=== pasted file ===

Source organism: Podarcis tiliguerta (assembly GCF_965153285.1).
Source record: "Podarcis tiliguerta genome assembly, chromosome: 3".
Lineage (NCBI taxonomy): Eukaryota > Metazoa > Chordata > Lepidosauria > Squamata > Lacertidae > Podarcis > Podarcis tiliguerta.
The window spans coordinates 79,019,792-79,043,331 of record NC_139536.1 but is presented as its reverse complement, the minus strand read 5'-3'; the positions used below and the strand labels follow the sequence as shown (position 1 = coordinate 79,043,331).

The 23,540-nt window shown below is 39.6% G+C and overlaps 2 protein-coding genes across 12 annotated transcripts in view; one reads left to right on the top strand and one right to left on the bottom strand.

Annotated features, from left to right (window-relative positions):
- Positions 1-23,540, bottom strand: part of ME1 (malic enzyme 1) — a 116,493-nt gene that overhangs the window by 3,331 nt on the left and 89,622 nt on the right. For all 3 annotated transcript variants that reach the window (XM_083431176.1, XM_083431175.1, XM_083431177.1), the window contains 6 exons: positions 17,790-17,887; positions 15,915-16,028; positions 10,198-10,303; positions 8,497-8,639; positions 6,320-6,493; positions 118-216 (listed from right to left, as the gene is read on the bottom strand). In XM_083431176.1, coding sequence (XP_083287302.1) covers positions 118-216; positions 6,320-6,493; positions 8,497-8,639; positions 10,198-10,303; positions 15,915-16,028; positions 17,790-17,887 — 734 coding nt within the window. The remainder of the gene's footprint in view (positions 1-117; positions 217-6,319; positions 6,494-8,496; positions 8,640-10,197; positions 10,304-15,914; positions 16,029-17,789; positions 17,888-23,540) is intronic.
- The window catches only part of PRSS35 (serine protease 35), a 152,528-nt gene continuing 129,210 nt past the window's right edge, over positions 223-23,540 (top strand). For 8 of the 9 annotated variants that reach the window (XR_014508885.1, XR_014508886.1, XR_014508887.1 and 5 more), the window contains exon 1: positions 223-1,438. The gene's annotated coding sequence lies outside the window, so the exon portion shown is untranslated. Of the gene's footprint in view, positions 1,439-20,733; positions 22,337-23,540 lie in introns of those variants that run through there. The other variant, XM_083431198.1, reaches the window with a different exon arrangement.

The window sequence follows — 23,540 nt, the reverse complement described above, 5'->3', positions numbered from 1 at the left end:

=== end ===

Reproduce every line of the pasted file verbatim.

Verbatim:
Source organism: Podarcis tiliguerta (assembly GCF_965153285.1).
Source record: "Podarcis tiliguerta genome assembly, chromosome: 3".
Lineage (NCBI taxonomy): Eukaryota > Metazoa > Chordata > Lepidosauria > Squamata > Lacertidae > Podarcis > Podarcis tiliguerta.
The window spans coordinates 79,019,792-79,043,331 of record NC_139536.1 but is presented as its reverse complement, the minus strand read 5'-3'; the positions used below and the strand labels follow the sequence as shown (position 1 = coordinate 79,043,331).

The 23,540-nt window shown below is 39.6% G+C and overlaps 2 protein-coding genes across 12 annotated transcripts in view; one reads left to right on the top strand and one right to left on the bottom strand.

Annotated features, from left to right (window-relative positions):
- Positions 1-23,540, bottom strand: part of ME1 (malic enzyme 1) — a 116,493-nt gene that overhangs the window by 3,331 nt on the left and 89,622 nt on the right. For all 3 annotated transcript variants that reach the window (XM_083431176.1, XM_083431175.1, XM_083431177.1), the window contains 6 exons: positions 17,790-17,887; positions 15,915-16,028; positions 10,198-10,303; positions 8,497-8,639; positions 6,320-6,493; positions 118-216 (listed from right to left, as the gene is read on the bottom strand). In XM_083431176.1, coding sequence (XP_083287302.1) covers positions 118-216; positions 6,320-6,493; positions 8,497-8,639; positions 10,198-10,303; positions 15,915-16,028; positions 17,790-17,887 — 734 coding nt within the window. The remainder of the gene's footprint in view (positions 1-117; positions 217-6,319; positions 6,494-8,496; positions 8,640-10,197; positions 10,304-15,914; positions 16,029-17,789; positions 17,888-23,540) is intronic.
- The window catches only part of PRSS35 (serine protease 35), a 152,528-nt gene continuing 129,210 nt past the window's right edge, over positions 223-23,540 (top strand). For 8 of the 9 annotated variants that reach the window (XR_014508885.1, XR_014508886.1, XR_014508887.1 and 5 more), the window contains exon 1: positions 223-1,438. The gene's annotated coding sequence lies outside the window, so the exon portion shown is untranslated. Of the gene's footprint in view, positions 1,439-20,733; positions 22,337-23,540 lie in introns of those variants that run through there. The other variant, XM_083431198.1, reaches the window with a different exon arrangement.

The window sequence follows — 23,540 nt, the reverse complement described above, 5'->3', positions numbered from 1 at the left end: